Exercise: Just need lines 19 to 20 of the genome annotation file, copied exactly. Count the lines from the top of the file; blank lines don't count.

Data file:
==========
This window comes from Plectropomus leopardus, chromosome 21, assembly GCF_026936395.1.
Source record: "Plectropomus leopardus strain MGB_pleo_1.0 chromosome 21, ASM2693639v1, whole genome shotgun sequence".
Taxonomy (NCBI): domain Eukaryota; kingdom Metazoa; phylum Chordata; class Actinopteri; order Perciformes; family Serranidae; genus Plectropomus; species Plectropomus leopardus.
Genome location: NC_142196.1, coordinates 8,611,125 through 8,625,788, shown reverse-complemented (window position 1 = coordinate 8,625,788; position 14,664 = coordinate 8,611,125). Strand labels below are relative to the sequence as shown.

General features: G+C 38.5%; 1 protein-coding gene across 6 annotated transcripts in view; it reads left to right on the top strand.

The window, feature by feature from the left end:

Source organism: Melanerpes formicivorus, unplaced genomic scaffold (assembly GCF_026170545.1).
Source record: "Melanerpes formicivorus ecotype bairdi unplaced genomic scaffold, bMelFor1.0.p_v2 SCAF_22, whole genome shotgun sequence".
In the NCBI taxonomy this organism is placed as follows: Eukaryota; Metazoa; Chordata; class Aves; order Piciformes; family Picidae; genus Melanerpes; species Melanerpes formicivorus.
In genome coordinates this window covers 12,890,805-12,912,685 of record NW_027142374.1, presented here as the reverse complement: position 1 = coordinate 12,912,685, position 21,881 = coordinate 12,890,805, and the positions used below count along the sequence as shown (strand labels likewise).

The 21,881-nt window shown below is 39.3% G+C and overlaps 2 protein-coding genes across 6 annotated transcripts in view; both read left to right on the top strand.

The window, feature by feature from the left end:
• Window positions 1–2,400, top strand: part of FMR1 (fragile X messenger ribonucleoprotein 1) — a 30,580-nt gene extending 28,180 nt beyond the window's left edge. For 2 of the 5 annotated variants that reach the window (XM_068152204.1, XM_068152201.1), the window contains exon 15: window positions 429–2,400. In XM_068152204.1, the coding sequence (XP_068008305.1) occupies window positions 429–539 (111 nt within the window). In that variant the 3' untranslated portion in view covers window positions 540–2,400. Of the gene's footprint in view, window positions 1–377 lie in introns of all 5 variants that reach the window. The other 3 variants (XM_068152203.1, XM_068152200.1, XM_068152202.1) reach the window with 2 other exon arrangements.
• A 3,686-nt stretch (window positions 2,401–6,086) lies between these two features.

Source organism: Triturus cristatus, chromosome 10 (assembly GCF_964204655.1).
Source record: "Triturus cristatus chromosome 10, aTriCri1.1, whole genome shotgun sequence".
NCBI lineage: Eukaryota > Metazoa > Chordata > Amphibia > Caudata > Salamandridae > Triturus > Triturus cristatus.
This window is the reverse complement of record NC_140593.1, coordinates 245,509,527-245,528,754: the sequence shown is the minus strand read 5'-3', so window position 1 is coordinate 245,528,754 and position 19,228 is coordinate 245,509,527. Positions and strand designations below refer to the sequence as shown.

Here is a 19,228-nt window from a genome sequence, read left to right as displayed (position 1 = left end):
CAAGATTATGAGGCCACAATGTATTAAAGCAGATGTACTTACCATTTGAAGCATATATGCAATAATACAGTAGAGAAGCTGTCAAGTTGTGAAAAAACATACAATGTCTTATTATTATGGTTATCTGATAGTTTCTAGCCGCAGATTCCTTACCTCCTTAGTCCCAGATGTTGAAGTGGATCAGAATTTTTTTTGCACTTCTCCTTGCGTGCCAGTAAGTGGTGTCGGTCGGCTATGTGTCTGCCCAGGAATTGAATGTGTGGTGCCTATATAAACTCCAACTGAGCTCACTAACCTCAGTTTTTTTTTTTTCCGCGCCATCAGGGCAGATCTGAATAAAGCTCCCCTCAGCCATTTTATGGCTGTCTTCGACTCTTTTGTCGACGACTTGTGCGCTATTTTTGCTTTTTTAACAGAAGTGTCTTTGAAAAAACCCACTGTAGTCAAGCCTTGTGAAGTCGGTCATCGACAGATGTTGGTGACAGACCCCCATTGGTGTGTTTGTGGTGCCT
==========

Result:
Here is a 19,228-nt window from a genome sequence, read left to right as displayed (position 1 = left end):
CAAGATTATGAGGCCACAATGTATTAAAGCAGATGTACTTACCATTTGAAGCATATATGCAATAATACAGTAGAGAAGCTGTCAAGTTGTGAAAAAACATACAATGTCTTATTATTATGGTTATCTGATAGTTTCTAGCCGCAGATTCCTTACCTCCTTAGTCCCAGATGTTGAAGTGGATCAGAATTTTTTTTGCACTTCTCCTTGCGTGCCAGTAAGTGGTGTCGGTCGGCTATGTGTCTGCCCAGGAATTGAATGTGTGGTGCCTATATAAACTCCAACTGAGCTCACTAACCTCAGTTTTTTTTTTTTCCGCGCCATCAGGGCAGATCTGAATAAAGCTCCCCTCAGCCATTTTATGGCTGTCTTCGACTCTTTTGTCGACGACTTGTGCGCTATTTTTGCTTTTTTAACAGAAGTGTCTTTGAAAAAACCCACTGTAGTCAAGCCTTGTGAAGTCGGTCATCGACAGATGTTGGTGACAGACCCCCATTGGTGTGTTTGTGGTGCCT